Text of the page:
I) Mass Culture
A) Radio – for the first time, a mass audience could experience an event at the same time. Although this was used as a technique to keep alive ethnic cultures (polka stations, foreign language programs, etc.), it also allowed others outside that culture to experience it; business side led to mass entertainment to sell products—which in turn contributed to the homogenization of culture
1. Music was a "live" experience, largely, until the 1950s--and even beyond. Local bands often played versions of popular hits played on he radio--by other live bands. It was not until the advent of television that radio started playing phonographs.
C) Movies – 1920s were a boom time of the downtown movie palaces, which were paeans to consumer culture; as the star system became more refined, these actors became more and more used to sell products (cigarettes, automobiles, etc.)
II) African American Culture and Political Development in the North – the vitality and creativeness of African American culture first gets widespread recognition as more African Americans move north, and more white northerners come into contact with it.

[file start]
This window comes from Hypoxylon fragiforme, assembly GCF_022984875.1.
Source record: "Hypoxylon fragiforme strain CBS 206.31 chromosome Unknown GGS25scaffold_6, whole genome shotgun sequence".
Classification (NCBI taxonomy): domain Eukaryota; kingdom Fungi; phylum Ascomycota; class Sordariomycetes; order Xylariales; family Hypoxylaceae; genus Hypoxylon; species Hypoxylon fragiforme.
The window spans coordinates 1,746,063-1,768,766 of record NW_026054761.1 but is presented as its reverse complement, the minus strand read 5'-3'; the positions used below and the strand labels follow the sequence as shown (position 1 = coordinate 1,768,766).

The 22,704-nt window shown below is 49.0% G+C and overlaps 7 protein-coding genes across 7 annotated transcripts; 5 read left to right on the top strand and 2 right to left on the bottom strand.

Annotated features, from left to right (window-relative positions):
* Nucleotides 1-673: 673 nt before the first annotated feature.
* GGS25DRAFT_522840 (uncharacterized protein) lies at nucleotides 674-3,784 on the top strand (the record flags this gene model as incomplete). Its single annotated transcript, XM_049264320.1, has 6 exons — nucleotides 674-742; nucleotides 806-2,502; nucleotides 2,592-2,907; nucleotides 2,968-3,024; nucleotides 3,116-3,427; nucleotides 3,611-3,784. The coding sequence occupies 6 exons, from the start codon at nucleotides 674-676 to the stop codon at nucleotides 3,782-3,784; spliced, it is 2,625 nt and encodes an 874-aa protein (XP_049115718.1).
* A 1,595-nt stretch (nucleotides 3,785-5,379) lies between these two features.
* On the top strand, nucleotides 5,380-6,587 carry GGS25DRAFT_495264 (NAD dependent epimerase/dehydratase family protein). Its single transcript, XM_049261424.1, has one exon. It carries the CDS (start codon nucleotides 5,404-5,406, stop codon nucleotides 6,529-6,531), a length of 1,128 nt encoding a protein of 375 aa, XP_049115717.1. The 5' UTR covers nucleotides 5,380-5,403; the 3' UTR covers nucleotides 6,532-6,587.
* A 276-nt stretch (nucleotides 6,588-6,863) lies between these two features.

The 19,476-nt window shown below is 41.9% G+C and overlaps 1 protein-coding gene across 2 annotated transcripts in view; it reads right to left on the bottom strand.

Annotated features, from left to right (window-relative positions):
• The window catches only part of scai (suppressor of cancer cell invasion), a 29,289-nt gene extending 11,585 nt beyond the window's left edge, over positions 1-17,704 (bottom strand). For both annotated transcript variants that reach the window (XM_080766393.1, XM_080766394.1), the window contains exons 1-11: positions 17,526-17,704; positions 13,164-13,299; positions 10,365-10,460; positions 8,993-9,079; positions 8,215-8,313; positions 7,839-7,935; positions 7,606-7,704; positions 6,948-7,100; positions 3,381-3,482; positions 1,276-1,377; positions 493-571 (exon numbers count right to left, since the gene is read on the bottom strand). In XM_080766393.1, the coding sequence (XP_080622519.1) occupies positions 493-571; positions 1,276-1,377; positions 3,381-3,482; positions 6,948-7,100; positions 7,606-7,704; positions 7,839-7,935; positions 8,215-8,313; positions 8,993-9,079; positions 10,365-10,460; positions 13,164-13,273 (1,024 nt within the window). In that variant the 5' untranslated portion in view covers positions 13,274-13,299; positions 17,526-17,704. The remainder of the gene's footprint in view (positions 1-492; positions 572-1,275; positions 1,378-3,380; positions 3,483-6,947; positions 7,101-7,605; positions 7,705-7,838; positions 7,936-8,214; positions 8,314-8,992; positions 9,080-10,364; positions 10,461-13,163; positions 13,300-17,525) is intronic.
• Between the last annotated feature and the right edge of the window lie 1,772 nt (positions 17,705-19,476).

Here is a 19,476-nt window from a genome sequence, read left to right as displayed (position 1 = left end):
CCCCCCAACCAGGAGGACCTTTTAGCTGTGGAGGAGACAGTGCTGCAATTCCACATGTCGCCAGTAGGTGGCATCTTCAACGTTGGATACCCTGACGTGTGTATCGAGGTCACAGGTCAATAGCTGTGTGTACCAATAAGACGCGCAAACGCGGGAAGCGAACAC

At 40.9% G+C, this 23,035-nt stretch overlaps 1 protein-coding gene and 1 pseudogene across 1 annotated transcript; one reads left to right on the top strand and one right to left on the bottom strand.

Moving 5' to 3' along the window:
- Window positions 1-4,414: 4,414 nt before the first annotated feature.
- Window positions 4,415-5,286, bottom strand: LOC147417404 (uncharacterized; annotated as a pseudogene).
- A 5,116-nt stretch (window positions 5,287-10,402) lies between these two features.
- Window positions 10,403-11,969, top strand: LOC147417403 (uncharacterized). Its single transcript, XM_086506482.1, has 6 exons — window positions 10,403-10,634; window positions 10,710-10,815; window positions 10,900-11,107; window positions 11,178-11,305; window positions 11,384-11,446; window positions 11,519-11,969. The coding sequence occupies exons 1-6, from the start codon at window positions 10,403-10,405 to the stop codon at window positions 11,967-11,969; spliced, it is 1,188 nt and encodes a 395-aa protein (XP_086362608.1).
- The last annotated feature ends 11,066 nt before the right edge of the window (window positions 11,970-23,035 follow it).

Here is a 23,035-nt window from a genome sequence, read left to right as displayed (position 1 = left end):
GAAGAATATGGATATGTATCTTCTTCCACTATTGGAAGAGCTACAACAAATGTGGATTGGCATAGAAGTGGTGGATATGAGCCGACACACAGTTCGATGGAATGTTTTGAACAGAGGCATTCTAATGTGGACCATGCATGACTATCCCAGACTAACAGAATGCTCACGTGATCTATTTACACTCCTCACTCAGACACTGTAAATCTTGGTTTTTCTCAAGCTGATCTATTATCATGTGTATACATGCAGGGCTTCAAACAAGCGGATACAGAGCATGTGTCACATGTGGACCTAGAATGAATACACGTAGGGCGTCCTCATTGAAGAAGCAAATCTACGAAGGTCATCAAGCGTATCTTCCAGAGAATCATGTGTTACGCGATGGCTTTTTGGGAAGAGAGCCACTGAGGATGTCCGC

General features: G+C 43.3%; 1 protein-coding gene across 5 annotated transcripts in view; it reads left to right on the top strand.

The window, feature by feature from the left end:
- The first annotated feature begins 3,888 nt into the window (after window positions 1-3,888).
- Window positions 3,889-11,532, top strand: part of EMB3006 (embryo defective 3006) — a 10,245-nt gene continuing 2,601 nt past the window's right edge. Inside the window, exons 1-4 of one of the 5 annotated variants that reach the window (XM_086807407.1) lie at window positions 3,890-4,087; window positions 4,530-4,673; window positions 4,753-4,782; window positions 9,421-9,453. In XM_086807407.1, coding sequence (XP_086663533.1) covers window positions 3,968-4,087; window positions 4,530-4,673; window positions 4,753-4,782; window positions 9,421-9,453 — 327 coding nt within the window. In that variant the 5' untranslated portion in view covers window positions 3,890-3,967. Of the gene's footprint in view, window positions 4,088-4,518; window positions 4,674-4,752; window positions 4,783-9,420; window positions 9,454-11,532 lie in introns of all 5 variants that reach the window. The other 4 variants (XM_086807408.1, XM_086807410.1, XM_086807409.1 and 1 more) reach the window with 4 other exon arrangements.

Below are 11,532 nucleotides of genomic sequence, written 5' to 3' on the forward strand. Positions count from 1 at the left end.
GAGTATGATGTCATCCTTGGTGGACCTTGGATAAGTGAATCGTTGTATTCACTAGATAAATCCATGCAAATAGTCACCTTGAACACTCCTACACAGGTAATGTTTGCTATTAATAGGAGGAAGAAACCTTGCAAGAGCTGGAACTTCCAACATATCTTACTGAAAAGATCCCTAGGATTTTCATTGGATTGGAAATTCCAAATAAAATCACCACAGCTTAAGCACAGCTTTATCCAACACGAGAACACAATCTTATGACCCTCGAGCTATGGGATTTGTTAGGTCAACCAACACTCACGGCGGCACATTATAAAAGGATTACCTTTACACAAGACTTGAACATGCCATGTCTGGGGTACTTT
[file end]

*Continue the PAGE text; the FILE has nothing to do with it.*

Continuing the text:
1) Southside Chicago – the area around 43rd and State was the heart of the African American community in Chicago, the so-called Black Metropolis. It was here that a group of second generation ethnics from the west side Austin High School came to listen to the jazz bands that played the venues here, and by the late 1930s had transformed the sound into what we know as swing.
2) New York – NYC quickly became a Mecca for African American jazz players, who found gigs in the burgeoning African American neighborhood in the city known as Harlem.
(a) “Black and Tan Clubs” – clubs where “slumming” whites could come and listen to and dance to black combos, without having to be alarmed with having to mingle with too many African Americans, unless it was the wait staff or the musicians. The Cotton Club became the most famous of the clubs.
3) “Sweet” music and “hot” music – white dance bands toured the hinterlands playing “sweetened” versions of new “hot” jazz hits. Bands like the Paul Whiteman Orchestra, who would hire a few “hot” players (most notably Bix Biederbecke), but played mainly toned down versions of jazz music.
III) Reaction to Mass Culture
D) Scopes “Monkey Trial” – in Dayton, TN, ACLU convinced a teacher named John Scopes to violate recently passed creationist law; Clarence Darrow was the lawyer for the defense, and William Jennings Bryan was on prosecution team; Darrow called Bryan as an expert witness, and got him to admit to numerous embarrassing literal interpretations of the Bible—Bryan died soon afterward.